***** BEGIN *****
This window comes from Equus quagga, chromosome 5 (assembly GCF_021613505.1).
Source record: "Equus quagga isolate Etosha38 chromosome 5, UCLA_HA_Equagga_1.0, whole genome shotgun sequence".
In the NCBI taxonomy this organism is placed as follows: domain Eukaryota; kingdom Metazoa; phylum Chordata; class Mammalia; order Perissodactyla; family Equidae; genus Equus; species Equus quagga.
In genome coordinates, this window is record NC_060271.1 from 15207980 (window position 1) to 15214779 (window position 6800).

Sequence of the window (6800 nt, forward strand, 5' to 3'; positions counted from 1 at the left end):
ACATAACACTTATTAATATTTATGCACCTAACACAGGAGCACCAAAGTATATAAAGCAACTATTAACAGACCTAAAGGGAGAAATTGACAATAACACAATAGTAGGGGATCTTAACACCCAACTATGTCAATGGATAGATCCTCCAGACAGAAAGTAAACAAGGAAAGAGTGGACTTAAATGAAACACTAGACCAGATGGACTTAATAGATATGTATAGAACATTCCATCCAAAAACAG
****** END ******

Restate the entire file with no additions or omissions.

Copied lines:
This window comes from Equus quagga, chromosome 5 (assembly GCF_021613505.1).
Source record: "Equus quagga isolate Etosha38 chromosome 5, UCLA_HA_Equagga_1.0, whole genome shotgun sequence".
In the NCBI taxonomy this organism is placed as follows: domain Eukaryota; kingdom Metazoa; phylum Chordata; class Mammalia; order Perissodactyla; family Equidae; genus Equus; species Equus quagga.
In genome coordinates, this window is record NC_060271.1 from 15207980 (window position 1) to 15214779 (window position 6800).

Sequence of the window (6800 nt, forward strand, 5' to 3'; positions counted from 1 at the left end):
ACATAACACTTATTAATATTTATGCACCTAACACAGGAGCACCAAAGTATATAAAGCAACTATTAACAGACCTAAAGGGAGAAATTGACAATAACACAATAGTAGGGGATCTTAACACCCAACTATGTCAATGGATAGATCCTCCAGACAGAAAGTAAACAAGGAAAGAGTGGACTTAAATGAAACACTAGACCAGATGGACTTAATAGATATGTATAGAACATTCCATCCAAAAACAG